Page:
Study: Men in the U.S. are dying nearly six years before women
The life expectancy gap between women and men in the U.S. widened again in 2021, meaning men currently die nearly six years before women, according to research published in JAMA on Monday.
Why it matters: Women have outlived men for more than a century, but since hitting a low in 2010, the gap has steadily broadened over the past decade.
- The trend is occurring alongside a decrease in overall life expectancy in the U.S. It has fallen for two consecutive years, most recently dropping from 77 years in 2020 to 76.1 years in 2021.
Of note: The life expectancy disparity between men and women hasn't been this wide since 1996 and is roughly a year above the low of 4.8 years that was recorded in 2010.
Driving the news: Researchers said the COVID-19 pandemic was the greatest contributor to the gap's growth, as men died from the virus died more often than women, potentially owing to social factors and health behaviors.
- The second greatest cause was a rise in unintentional injuries, like vehicle accidents and drug overdoses, which killed a record 106,000 people in the U.S. in 2021.
- Homicides, heart disease and suicides also contributed to the worsening life expectancy for men.
Between the lines: Scientists have hypothesized that discrepancy could be caused by differences in some biological functions.
- But environmental and societal factors also influence men's exposure to health risks and their tendency to access health services less often than women.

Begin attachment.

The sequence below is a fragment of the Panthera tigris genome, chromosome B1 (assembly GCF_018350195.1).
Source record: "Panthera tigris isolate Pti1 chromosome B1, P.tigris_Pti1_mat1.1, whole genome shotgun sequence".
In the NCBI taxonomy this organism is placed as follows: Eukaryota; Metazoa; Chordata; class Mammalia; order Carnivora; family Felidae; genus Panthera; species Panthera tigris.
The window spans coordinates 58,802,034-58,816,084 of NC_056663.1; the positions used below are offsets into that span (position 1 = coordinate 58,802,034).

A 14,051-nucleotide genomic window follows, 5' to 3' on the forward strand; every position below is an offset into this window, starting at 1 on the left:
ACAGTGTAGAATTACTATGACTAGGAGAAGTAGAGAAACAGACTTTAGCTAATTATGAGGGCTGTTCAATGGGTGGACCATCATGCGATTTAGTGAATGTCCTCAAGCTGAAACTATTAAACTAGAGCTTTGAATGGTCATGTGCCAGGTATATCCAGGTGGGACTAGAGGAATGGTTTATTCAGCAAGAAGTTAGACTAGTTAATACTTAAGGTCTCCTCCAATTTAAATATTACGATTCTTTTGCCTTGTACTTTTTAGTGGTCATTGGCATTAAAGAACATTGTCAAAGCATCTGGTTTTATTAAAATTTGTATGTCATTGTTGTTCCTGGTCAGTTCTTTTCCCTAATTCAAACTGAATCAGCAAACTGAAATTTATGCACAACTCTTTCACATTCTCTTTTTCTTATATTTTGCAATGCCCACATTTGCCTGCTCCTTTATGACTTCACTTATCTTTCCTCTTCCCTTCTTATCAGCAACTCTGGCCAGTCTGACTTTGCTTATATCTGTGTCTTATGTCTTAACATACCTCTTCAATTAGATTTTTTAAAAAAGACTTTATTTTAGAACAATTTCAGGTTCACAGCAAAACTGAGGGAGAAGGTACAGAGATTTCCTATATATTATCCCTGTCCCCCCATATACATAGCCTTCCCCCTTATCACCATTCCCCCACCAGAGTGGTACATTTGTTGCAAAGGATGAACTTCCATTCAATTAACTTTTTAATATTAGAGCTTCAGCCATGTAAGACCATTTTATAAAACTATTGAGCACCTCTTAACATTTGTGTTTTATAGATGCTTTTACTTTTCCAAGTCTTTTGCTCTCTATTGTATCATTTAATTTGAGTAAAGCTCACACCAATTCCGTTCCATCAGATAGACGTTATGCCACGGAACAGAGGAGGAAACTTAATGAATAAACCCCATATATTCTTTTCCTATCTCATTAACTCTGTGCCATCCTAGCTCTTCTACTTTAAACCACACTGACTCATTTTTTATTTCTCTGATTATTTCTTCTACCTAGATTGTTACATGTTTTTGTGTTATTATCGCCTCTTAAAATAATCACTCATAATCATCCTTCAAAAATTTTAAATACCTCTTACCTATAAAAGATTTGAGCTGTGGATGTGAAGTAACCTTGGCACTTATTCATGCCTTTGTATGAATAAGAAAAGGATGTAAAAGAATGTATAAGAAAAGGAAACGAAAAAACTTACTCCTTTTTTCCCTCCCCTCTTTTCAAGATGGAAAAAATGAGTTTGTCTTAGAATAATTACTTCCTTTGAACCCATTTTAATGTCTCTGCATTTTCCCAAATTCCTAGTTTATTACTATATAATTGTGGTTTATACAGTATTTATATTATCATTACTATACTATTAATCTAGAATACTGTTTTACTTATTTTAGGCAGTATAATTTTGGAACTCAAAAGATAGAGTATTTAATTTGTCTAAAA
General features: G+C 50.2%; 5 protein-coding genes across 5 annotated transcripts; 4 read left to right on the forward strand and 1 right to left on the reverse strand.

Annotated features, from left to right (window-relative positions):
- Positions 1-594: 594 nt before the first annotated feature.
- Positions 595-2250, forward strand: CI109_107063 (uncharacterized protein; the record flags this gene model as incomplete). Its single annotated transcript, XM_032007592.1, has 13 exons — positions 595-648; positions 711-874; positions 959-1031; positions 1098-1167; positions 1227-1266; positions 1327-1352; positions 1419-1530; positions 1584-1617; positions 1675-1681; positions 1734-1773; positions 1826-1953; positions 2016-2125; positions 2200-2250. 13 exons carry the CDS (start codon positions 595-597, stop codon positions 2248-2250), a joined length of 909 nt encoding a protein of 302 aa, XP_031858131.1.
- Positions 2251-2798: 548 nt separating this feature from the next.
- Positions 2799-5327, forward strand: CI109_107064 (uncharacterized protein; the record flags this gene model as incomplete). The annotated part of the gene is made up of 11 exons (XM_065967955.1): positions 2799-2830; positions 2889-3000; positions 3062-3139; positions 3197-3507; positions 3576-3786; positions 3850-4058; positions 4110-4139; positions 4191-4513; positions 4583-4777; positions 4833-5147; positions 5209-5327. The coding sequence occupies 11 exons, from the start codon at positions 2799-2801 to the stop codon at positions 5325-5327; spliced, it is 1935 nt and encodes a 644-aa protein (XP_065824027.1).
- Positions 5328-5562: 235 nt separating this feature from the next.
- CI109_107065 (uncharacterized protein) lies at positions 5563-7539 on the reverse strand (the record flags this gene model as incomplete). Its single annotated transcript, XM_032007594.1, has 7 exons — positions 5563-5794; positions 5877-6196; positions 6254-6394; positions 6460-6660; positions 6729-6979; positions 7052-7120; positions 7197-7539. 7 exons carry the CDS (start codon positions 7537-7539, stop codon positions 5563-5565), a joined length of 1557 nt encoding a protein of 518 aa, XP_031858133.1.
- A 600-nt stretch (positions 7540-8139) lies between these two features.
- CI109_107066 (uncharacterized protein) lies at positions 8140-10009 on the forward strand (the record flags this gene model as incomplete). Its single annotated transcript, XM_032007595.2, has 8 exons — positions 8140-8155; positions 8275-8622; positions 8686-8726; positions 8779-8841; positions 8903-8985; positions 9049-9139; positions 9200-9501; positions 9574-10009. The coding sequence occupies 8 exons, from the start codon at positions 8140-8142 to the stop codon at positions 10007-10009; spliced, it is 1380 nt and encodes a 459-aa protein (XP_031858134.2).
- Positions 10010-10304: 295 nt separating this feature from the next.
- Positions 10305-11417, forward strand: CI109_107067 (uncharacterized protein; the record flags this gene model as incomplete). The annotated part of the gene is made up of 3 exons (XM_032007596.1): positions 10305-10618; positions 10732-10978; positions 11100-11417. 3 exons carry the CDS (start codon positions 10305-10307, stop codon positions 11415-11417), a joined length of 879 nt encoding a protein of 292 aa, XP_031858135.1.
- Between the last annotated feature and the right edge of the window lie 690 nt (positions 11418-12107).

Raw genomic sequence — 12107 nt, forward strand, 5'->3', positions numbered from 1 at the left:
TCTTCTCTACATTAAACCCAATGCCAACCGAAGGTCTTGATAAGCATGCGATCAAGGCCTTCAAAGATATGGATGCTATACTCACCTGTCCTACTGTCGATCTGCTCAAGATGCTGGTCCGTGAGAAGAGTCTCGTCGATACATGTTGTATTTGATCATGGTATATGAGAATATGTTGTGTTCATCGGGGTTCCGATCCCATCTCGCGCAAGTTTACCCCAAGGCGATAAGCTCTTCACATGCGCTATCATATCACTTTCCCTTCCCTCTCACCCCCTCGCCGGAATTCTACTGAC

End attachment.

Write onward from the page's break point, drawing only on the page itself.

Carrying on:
- For example, men are more likely to experience homeless, make up over 90% of the country's prison population and are more likely to be a victim of fatal violence or suicide.
What they're saying: While drug overdose and homicide rates have increased for both men and women, men constitute a disproportionate share of those types of deaths, said Brandon Yan, a co-author of the research and a UC San Francisco resident physician, in a statement.
- "We have brought insights to a worrisome trend," Yan said. "Future research ought to help focus public health interventions towards helping reverse this decline in life expectancy."
The big picture: The phenomenon isn't unique to the U.S., as women generally outlive men around the world — though particularly in wealthy countries, according to the World Health Organization.
- The gap is less stark in low-income countries, though that's largely because both men and women often lack access to health care.
- In new population estimates published last week, the U.S. Census Bureau projected that women will continue living longer than men over the remainder of the century.
Go deeper: Census projects U.S. population bust by 2080